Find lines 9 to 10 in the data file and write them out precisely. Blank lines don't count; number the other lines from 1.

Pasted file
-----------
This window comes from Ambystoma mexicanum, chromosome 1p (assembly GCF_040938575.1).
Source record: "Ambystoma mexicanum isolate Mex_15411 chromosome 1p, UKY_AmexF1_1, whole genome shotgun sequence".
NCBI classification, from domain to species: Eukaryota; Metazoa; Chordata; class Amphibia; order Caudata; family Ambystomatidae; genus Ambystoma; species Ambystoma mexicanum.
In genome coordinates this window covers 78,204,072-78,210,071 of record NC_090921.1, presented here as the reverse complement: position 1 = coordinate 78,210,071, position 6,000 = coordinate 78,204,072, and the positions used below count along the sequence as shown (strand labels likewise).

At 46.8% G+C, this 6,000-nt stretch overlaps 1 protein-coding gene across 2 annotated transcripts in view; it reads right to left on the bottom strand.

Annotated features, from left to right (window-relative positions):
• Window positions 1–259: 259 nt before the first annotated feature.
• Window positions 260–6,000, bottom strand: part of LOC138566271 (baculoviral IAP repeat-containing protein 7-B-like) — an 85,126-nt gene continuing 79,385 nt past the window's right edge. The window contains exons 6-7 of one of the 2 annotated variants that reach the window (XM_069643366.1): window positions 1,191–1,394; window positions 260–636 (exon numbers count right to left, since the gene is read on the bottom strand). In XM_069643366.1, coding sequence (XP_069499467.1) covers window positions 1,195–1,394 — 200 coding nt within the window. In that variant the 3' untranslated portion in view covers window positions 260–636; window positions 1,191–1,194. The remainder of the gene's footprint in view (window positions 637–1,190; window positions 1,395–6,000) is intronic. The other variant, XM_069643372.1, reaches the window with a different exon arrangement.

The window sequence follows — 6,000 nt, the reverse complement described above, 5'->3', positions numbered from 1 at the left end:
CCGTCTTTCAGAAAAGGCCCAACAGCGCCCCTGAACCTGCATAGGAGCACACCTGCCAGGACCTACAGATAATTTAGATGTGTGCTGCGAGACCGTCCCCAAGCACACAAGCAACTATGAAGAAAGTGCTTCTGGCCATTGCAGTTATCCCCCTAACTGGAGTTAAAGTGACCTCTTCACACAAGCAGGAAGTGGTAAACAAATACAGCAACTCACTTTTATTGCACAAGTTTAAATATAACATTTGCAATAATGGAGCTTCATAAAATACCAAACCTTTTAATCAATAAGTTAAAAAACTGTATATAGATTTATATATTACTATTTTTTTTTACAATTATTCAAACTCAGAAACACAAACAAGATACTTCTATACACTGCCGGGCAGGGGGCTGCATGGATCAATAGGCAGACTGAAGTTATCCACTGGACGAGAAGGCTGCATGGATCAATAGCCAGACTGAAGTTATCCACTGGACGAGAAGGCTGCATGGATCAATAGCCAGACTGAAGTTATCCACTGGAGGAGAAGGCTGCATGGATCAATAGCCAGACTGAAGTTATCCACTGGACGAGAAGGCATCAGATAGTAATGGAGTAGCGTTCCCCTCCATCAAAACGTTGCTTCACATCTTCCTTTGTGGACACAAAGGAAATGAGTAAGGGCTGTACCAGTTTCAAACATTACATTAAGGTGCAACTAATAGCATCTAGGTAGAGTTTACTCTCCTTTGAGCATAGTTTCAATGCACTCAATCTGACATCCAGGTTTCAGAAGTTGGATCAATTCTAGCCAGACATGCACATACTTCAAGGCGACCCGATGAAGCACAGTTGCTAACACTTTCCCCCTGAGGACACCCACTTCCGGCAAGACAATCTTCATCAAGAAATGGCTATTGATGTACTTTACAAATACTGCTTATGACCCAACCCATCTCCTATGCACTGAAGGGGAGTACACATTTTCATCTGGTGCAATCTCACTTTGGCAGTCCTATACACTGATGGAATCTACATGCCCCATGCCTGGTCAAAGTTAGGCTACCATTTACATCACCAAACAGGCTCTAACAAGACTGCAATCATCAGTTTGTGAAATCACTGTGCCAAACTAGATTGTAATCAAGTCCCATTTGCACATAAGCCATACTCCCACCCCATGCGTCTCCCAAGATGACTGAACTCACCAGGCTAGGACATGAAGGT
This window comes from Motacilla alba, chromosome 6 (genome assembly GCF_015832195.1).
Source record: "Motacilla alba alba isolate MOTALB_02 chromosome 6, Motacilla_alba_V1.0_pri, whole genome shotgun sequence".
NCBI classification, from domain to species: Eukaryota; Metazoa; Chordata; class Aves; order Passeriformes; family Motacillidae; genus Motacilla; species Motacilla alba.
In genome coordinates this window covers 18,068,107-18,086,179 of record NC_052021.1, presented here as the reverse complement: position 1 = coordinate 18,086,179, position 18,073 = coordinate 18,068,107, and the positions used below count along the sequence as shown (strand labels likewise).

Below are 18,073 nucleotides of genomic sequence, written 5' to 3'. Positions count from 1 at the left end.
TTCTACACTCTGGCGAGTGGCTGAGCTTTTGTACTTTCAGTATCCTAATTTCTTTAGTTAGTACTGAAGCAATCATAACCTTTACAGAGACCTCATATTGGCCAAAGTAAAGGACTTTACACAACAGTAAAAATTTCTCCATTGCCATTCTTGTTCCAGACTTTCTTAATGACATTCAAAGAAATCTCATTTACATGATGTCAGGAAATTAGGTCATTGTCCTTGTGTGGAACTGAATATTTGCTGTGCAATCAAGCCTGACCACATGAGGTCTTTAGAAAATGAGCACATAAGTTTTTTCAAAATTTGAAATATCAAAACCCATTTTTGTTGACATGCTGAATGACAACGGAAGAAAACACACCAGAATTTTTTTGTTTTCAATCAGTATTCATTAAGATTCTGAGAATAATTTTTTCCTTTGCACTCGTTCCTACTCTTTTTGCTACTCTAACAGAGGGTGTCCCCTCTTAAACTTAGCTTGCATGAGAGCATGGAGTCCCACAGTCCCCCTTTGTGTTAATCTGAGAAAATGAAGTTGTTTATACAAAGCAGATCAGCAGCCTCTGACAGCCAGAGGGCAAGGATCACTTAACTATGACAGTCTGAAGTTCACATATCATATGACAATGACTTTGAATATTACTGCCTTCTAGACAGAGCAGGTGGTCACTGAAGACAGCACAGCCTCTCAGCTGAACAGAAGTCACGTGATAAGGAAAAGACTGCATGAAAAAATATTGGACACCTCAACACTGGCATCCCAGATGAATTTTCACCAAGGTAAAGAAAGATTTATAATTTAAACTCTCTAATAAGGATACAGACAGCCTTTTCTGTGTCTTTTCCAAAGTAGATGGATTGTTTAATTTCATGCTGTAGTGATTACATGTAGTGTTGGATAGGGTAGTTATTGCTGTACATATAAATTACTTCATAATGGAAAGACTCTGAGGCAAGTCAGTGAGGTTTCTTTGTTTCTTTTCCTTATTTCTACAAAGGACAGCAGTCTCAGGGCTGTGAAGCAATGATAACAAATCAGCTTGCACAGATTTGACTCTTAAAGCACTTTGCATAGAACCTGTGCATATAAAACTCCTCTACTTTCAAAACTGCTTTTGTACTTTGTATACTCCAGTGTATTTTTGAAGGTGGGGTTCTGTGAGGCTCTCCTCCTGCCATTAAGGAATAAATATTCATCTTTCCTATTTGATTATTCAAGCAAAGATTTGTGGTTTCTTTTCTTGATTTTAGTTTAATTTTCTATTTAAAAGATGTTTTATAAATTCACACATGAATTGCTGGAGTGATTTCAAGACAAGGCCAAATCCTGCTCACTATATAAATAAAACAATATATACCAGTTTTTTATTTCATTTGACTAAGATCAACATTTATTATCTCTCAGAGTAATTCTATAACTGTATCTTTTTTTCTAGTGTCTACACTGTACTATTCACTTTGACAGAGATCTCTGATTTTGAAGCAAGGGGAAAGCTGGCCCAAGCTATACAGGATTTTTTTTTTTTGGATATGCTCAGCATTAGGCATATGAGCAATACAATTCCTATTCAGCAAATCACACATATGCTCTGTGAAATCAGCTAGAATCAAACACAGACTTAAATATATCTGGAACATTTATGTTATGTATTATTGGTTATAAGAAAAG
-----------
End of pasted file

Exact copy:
The window sequence follows — 6,000 nt, the reverse complement described above, 5'->3', positions numbered from 1 at the left end:
CCGTCTTTCAGAAAAGGCCCAACAGCGCCCCTGAACCTGCATAGGAGCACACCTGCCAGGACCTACAGATAATTTAGATGTGTGCTGCGAGACCGTCCCCAAGCACACAAGCAACTATGAAGAAAGTGCTTCTGGCCATTGCAGTTATCCCCCTAACTGGAGTTAAAGTGACCTCTTCACACAAGCAGGAAGTGGTAAACAAATACAGCAACTCACTTTTATTGCACAAGTTTAAATATAACATTTGCAATAATGGAGCTTCATAAAATACCAAACCTTTTAATCAATAAGTTAAAAAACTGTATATAGATTTATATATTACTATTTTTTTTTACAATTATTCAAACTCAGAAACACAAACAAGATACTTCTATACACTGCCGGGCAGGGGGCTGCATGGATCAATAGGCAGACTGAAGTTATCCACTGGACGAGAAGGCTGCATGGATCAATAGCCAGACTGAAGTTATCCACTGGACGAGAAGGCTGCATGGATCAATAGCCAGACTGAAGTTATCCACTGGAGGAGAAGGCTGCATGGATCAATAGCCAGACTGAAGTTATCCACTGGACGAGAAGGCATCAGATAGTAATGGAGTAGCGTTCCCCTCCATCAAAACGTTGCTTCACATCTTCCTTTGTGGACACAAAGGAAATGAGTAAGGGCTGTACCAGTTTCAAACATTACATTAAGGTGCAACTAATAGCATCTAGGTAGAGTTTACTCTCCTTTGAGCATAGTTTCAATGCACTCAATCTGACATCCAGGTTTCAGAAGTTGGATCAATTCTAGCCAGACATGCACATACTTCAAGGCGACCCGATGAAGCACAGTTGCTAACACTTTCCCCCTGAGGACACCCACTTCCGGCAAGACAATCTTCATCAAGAAATGGCTATTGATGTACTTTACAAATACTGCTTATGACCCAACCCATCTCCTATGCACTGAAGGGGAGTACACATTTTCATCTGGTGCAATCTCACTTTGGCAGTCCTATACACTGATGGAATCTACATGCCCCATGCCTGGTCAAAGTTAGGCTACCATTTACATCACCAAACAGGCTCTAACAAGACTGCAATCATCAGTTTGTGAAATCACTGTGCCAAACTAGATTGTAATCAAGTCCCATTTGCACATAAGCCATACTCCCACCCCATGCGTCTCCCAAGATGACTGAACTCACCAGGCTAGGACATGAAGGT